About to Buy? Take Time to Review Your Credit Report First  

As the old saying goes, an ounce of prevention is worth a pound of cure.

This has never been more true than with regard to your credit report, especially when you get ready to finance a home. Understanding your credit report before you attempt to finance a home may pay you huge dividends in reduced time and stress.

A credit report is basically a report card that lenders use to determine how you manage your credit.

By knowing what’s on that report, and also being aware of what your lender will see when you attempt to finance a home, you’ll be prepared and your expectations will be set.

It’s important to bear in mind the fact that you may have to take some action based on information found in your credit report.

As upsetting as it may be to realize you’ll need to pay down or pay off debt, which could take several months depending on the amount, it’s even more upsetting to not know until it’s too late.

Plus, if there are incorrect items on the report, you’ll have time to correct or dispute them.

And time is of the essence; even a very simple transaction, such as making a single payment, may take 30 days to show up on a credit report.

More involved issues, such as disputing a transaction or removing incorrect information on a credit report, may take much longer. The more ahead of the curve you are in this process, the better off you’ll be.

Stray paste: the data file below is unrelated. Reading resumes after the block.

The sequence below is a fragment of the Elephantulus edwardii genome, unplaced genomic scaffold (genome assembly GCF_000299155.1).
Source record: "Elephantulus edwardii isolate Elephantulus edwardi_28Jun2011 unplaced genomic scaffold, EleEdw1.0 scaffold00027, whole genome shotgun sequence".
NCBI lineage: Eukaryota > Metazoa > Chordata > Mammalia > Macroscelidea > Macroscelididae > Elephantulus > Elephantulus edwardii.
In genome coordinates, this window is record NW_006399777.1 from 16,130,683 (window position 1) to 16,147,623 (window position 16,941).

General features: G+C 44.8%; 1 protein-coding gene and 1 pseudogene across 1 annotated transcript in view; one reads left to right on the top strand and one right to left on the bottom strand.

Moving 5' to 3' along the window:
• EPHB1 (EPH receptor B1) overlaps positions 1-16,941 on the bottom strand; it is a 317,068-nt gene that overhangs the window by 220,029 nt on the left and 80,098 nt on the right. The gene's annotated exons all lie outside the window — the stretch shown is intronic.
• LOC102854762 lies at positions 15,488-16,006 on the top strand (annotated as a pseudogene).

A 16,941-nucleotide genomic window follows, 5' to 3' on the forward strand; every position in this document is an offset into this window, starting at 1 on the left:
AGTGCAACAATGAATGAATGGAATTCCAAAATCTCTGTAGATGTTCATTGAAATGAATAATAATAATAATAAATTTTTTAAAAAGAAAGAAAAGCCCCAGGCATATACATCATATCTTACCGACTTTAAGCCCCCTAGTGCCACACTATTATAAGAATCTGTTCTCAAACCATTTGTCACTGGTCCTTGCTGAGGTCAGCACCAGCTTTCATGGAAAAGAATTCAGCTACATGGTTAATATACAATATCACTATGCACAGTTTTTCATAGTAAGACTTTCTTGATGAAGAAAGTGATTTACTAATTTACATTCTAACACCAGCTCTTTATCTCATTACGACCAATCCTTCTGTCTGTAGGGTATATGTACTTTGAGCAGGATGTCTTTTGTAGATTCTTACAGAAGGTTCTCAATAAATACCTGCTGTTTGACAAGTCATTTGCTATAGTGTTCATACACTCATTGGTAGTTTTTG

Low Rates Won’t Last Forever; Prepare Ahead  

Because interest rates have been so low for so long, you can’t blame people for believing this is the norm.

But families who financed homes in the 1980s know otherwise. In fact, if it were 1980, you would be looking at mortgage rates that were in the 13-15 percent range, as opposed to today’s rates of 3-5 percent.

Rates can and do swing widely.

While it’s unlikely that rates will increase to this level anytime in the near future, if you’re purchasing a property in 2016 (especially if you are a first-time buyer), you may want to discuss your home financing options with a mortgage professional.

Renters in particular should be concerned about predictions that rent increases nationally are expected to outpace increases in housing prices in 2016; as a renter, at least get a picture from a mortgage professional of the alternatives available to you in the current low-rate environment.

The state of interest rates is really only one factor of many you need to consider if you are buying a home in the near future.

You also need to be aware of other factors that come into play, including your assets and your credit.

Down payments, closing costs, and other expenses incurred in the process require assets; if you need to start saving now, you’ll need to know how much.

And if your credit rating needs attention – such as paying down debt to get your debt-to-income ratios in line, or addressing items on your credit report – start now and you’ll be ahead of the game when you’re ready to launch your home search.

Even if you are planning on purchasing a home within a longer time frame (three to six months), you’ll want to discuss with a mortgage professional what may lie ahead, how to manage your expectations, and what actions to take now.